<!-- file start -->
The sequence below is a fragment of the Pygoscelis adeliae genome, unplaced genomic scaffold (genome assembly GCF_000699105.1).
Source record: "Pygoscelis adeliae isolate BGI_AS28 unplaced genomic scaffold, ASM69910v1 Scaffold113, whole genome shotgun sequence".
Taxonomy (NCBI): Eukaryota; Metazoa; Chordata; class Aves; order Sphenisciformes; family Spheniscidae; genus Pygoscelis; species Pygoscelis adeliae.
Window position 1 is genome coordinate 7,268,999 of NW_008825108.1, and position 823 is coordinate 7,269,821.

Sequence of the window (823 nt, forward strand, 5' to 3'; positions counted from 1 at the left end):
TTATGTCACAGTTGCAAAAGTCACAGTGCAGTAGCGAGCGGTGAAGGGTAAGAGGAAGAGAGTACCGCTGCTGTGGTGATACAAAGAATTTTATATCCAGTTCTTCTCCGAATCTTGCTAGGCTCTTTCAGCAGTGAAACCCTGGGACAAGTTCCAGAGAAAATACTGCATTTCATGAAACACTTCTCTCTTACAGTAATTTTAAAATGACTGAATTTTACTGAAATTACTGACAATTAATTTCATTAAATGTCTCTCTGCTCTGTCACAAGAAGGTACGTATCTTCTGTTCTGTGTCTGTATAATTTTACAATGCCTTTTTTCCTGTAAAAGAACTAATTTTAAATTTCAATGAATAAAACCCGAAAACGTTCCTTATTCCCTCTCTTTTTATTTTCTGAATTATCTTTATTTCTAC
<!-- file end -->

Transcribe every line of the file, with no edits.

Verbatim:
The sequence below is a fragment of the Pygoscelis adeliae genome, unplaced genomic scaffold (genome assembly GCF_000699105.1).
Source record: "Pygoscelis adeliae isolate BGI_AS28 unplaced genomic scaffold, ASM69910v1 Scaffold113, whole genome shotgun sequence".
Taxonomy (NCBI): Eukaryota; Metazoa; Chordata; class Aves; order Sphenisciformes; family Spheniscidae; genus Pygoscelis; species Pygoscelis adeliae.
Window position 1 is genome coordinate 7,268,999 of NW_008825108.1, and position 823 is coordinate 7,269,821.

Sequence of the window (823 nt, forward strand, 5' to 3'; positions counted from 1 at the left end):
TTATGTCACAGTTGCAAAAGTCACAGTGCAGTAGCGAGCGGTGAAGGGTAAGAGGAAGAGAGTACCGCTGCTGTGGTGATACAAAGAATTTTATATCCAGTTCTTCTCCGAATCTTGCTAGGCTCTTTCAGCAGTGAAACCCTGGGACAAGTTCCAGAGAAAATACTGCATTTCATGAAACACTTCTCTCTTACAGTAATTTTAAAATGACTGAATTTTACTGAAATTACTGACAATTAATTTCATTAAATGTCTCTCTGCTCTGTCACAAGAAGGTACGTATCTTCTGTTCTGTGTCTGTATAATTTTACAATGCCTTTTTTCCTGTAAAAGAACTAATTTTAAATTTCAATGAATAAAACCCGAAAACGTTCCTTATTCCCTCTCTTTTTATTTTCTGAATTATCTTTATTTCTAC